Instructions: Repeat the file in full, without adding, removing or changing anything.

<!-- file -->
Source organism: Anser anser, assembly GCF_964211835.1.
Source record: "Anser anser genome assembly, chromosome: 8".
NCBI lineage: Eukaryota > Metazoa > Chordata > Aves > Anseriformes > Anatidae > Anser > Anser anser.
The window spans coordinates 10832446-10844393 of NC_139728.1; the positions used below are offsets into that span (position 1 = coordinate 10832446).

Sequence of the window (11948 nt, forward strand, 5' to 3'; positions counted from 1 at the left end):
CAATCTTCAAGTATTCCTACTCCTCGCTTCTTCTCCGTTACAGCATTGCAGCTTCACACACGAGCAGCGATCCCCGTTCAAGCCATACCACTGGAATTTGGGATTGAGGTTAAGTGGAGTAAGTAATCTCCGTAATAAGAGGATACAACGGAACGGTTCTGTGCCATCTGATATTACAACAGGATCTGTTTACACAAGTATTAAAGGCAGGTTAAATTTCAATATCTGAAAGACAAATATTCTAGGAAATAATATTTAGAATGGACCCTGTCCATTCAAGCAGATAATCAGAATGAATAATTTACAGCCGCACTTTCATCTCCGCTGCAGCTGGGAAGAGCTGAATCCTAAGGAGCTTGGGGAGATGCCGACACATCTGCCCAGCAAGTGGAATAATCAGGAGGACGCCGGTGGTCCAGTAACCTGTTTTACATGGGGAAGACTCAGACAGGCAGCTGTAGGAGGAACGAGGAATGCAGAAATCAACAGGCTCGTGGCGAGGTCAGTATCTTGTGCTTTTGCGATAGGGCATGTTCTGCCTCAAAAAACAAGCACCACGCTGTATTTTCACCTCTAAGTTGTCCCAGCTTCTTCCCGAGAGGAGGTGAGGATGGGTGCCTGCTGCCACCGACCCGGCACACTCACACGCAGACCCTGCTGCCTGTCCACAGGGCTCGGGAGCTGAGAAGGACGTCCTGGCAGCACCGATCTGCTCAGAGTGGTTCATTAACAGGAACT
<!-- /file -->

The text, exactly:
Source organism: Anser anser, assembly GCF_964211835.1.
Source record: "Anser anser genome assembly, chromosome: 8".
NCBI lineage: Eukaryota > Metazoa > Chordata > Aves > Anseriformes > Anatidae > Anser > Anser anser.
The window spans coordinates 10832446-10844393 of NC_139728.1; the positions used below are offsets into that span (position 1 = coordinate 10832446).

Sequence of the window (11948 nt, forward strand, 5' to 3'; positions counted from 1 at the left end):
CAATCTTCAAGTATTCCTACTCCTCGCTTCTTCTCCGTTACAGCATTGCAGCTTCACACACGAGCAGCGATCCCCGTTCAAGCCATACCACTGGAATTTGGGATTGAGGTTAAGTGGAGTAAGTAATCTCCGTAATAAGAGGATACAACGGAACGGTTCTGTGCCATCTGATATTACAACAGGATCTGTTTACACAAGTATTAAAGGCAGGTTAAATTTCAATATCTGAAAGACAAATATTCTAGGAAATAATATTTAGAATGGACCCTGTCCATTCAAGCAGATAATCAGAATGAATAATTTACAGCCGCACTTTCATCTCCGCTGCAGCTGGGAAGAGCTGAATCCTAAGGAGCTTGGGGAGATGCCGACACATCTGCCCAGCAAGTGGAATAATCAGGAGGACGCCGGTGGTCCAGTAACCTGTTTTACATGGGGAAGACTCAGACAGGCAGCTGTAGGAGGAACGAGGAATGCAGAAATCAACAGGCTCGTGGCGAGGTCAGTATCTTGTGCTTTTGCGATAGGGCATGTTCTGCCTCAAAAAACAAGCACCACGCTGTATTTTCACCTCTAAGTTGTCCCAGCTTCTTCCCGAGAGGAGGTGAGGATGGGTGCCTGCTGCCACCGACCCGGCACACTCACACGCAGACCCTGCTGCCTGTCCACAGGGCTCGGGAGCTGAGAAGGACGTCCTGGCAGCACCGATCTGCTCAGAGTGGTTCATTAACAGGAACT